Almost nine months ago, I left Germany… and my nostalgia is reaching the point where I want to relive some of my time there by making at least one of the posts I never got around to.
By now, all of the mundane anxieties about reading maps and meeting trains have faded into the deep mist of the German forest* and all that’s left is golden, rosy memories of quaint medieval towns like…
*NOTE: I didn’t find German forests particularly misty; it’s just that I’ve been gone from Germany for so long now that when I try and picture it all I can see are Caspar David Friedrich paintings.
Remains of settlements on this site date to the Stone Age, but it was the Celts (in the Bronze Age) who gave it the name “Radasbona.” The Romans built a fort here — on the northernmost curve of the river Danube — in 90 A.D. and a larger one in 179, and named it “Castra Regina.” The Romans had left the city by 476, and the “Bajuwari” or Bavarians who came into the area sometime in the 5th or 6th centuries established “Reganespurc” c.650 as their capital under their new ruling family, the Agilolfings. After the Agilolfings fell under the sway of the Carolingians (ie. Charlemagne) in the 8th century, Regensburg became the royal seat of Louis the German (Charlemagne’s grandson) in 817. After a confusing succession of other rulers came Henry the Lion (who founded Munich), and finally the Wittelsbachs, the ruling family of Bavaria from 1180-1918.
Here in the center is the Römerturm or “Roman tower,” so named because it is Romanesque, not Roman — or possibly because the stones on the very bottom layer, erected by Louis the German in the 9th century, are reused from the ruins of the Roman fort. View it in large size and you can clearly see the different layers: the large dark rectangular Roman stones on the bottom, rebuilt in the 9th century; the next, more speckled, layer dating from the 13th century; and the upper floors made of 14th century rubble. The bridge connects the tower to that yellow building which is the restored Herzogshof or “duke’s court.” This was the palace of the dukes. Behind the tower, you can glimpse the spires of the Regensburg Dom, or cathedral…
The Regensburg Dom (or Cathedral of St. Peter) is a fantastic example of German Gothic. This building was begun in 1273 and took another few hundred years to complete. After I give you a little history of the cathedral and the diocese, we’ll take a very leisurely look around… at the time, this was my first high Gothic church (since I couldn’t go inside the Frauenkirche in Esslingen).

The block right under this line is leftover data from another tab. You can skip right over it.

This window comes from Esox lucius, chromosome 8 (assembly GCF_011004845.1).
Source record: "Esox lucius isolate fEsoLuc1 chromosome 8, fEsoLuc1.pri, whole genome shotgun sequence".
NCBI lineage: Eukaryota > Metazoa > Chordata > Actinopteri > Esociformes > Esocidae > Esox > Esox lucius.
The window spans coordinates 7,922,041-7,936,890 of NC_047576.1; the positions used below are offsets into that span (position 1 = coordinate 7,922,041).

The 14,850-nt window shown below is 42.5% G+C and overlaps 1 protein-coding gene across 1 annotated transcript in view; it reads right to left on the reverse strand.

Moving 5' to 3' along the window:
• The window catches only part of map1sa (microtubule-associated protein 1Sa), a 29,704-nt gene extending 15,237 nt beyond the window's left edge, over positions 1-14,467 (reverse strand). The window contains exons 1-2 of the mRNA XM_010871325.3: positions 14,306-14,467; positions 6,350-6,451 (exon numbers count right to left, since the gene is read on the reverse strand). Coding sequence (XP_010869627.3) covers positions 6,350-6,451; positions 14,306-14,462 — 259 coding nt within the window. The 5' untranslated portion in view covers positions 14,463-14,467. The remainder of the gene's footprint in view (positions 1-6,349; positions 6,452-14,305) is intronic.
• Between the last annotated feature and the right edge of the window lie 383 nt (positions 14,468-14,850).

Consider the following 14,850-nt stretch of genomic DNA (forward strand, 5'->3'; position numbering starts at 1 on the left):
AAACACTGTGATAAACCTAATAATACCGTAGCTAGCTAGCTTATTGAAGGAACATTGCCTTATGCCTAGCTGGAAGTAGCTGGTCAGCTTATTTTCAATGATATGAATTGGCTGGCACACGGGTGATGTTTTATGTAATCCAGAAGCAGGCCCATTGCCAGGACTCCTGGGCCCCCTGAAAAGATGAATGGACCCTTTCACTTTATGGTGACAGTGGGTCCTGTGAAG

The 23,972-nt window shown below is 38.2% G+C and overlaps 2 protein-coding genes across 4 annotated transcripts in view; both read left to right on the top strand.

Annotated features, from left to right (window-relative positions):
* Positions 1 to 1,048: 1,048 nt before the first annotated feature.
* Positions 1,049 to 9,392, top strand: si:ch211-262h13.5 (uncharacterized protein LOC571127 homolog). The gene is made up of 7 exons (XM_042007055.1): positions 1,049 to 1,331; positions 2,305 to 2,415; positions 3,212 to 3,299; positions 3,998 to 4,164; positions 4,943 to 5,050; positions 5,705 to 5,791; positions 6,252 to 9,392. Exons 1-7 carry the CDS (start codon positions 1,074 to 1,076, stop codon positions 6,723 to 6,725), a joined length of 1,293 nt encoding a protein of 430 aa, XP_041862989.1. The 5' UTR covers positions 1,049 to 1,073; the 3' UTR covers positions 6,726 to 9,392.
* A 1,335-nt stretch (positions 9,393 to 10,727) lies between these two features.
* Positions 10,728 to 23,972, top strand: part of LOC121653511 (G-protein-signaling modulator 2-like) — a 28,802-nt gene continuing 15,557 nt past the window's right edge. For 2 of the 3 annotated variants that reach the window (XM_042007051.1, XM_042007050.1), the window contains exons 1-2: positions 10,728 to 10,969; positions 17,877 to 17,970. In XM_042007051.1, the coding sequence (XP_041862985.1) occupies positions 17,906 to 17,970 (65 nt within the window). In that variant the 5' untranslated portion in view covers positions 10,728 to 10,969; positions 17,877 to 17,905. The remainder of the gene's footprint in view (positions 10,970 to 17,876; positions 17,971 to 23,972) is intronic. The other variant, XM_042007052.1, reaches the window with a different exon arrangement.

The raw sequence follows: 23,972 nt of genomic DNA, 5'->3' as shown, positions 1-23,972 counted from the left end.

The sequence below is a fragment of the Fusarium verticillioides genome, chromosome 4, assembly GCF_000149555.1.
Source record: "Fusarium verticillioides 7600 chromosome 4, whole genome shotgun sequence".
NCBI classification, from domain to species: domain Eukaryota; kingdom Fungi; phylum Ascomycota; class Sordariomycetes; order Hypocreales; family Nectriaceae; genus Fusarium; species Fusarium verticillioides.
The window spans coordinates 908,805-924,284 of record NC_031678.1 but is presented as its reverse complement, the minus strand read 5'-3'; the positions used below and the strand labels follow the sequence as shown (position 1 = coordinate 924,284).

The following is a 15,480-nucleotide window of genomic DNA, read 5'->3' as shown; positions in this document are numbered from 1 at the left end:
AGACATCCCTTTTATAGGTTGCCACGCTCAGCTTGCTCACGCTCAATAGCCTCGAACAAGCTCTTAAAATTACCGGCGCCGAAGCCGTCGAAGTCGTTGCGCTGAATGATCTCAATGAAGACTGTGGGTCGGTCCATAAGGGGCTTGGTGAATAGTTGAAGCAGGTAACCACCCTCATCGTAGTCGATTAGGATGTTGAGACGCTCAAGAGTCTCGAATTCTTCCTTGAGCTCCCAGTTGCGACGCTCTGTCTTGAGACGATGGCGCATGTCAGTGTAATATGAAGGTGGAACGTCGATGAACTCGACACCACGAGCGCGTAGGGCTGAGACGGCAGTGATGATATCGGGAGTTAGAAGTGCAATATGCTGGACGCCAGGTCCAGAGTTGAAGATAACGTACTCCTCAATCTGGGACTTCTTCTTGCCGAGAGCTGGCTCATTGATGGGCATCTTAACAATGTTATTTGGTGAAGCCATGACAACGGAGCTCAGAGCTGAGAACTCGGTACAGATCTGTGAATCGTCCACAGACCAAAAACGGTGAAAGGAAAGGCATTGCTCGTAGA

Christianity would have spread among the soldiers and Romano-Germans living at Castra Regina during the first few centuries after Christ. Like other French and German cities in the late Roman period, it may have had a bishop in residence — but at the very least the people received visits from itinerant bishops Emmeram, Rupert, and Erhard, who were active in southern Germany during the late 7th century. Erhard founded a religious house of women — the church now known as Niedermünster — in a time when monastic foundations doubled as episcopal bases. One or all of these men are credited in hagiographical sources with “founding” the bishopric, but Regensburg wasn’t officially made a diocese until St. Boniface came through preaching, baptizing, administering the sacraments, and generally corralling the existing Christian community into conformity with the canons of the Church.
Although the first bishop’s church seems to have been built at the site of the Niedermünster (where St. Erhard is buried) around 700, Boniface moved it slightly southwest to the site of the Porta Praetoria (the north gate of the old Roman fort, which still stands) in 739. Through several incarnations, this cathedral remains the seat of the bishop.
I wrote my senior thesis on St. Boniface, so hopefully I can be forgiven for quoting from his letters describing his time in Bavaria. Here is Pope Gregory III writing to Boniface in October 739:
The teacher of all nations, the eminent Apostle Paul spoke, saying: ‘All things work together for good to them that love God.’ When we learned from your report that God in His mercy had deigned to set free so many in Germany from the power of the heathen and had brought as many as a hundred thousand souls into the bosom of Mother Church through your efforts and those of Charles [Martel] prince of the Franks, and when we heard what you had accomplished in Bavaria, we lifted up our hands to heaven in thanks to the Lord our God, giver of all good, who opened the gates of mercy and loving-kindness in those western lands…
You inform us you visited the Bavarian people and found that they were not living in accordance with the prescriptions of the Church, that there was but one bishop in that province… [you have] ordained three other bishops. You have also divided the province into four districts, so that each bishop may have his own diocese. In all this you have acted well and wisely, my brother…
You are not at liberty, my brother, to linger in one place when your work there is done; but strengthen the hearts of the brethren and of all the faithful throughout those regions of the West, and wherever God shall open to you a way to save souls, carry on your preaching. Wherever you you may find places in need of bishops, ordain them in our stead according to the canonical rule and teach them to observe the apostolic and canonical tradition. For so you will prepare great rewards for yourself, because you will gain for our God Almighty a well-instructed and devout people. Shrink not, beloved brother, from hard and long journeys, that the Christian faith may be spread far and wide through your exertions; for it is written: ‘Strait and narrow is the way that leadeth unto life.’ Carry on, therefore, my brother, the good work you have begun, so that in the day of Christ our God you can speak in the assembly of the saints about to be judged saying: ‘Lo, here am I and the children thou hast given me; I have not lost a single one of them.’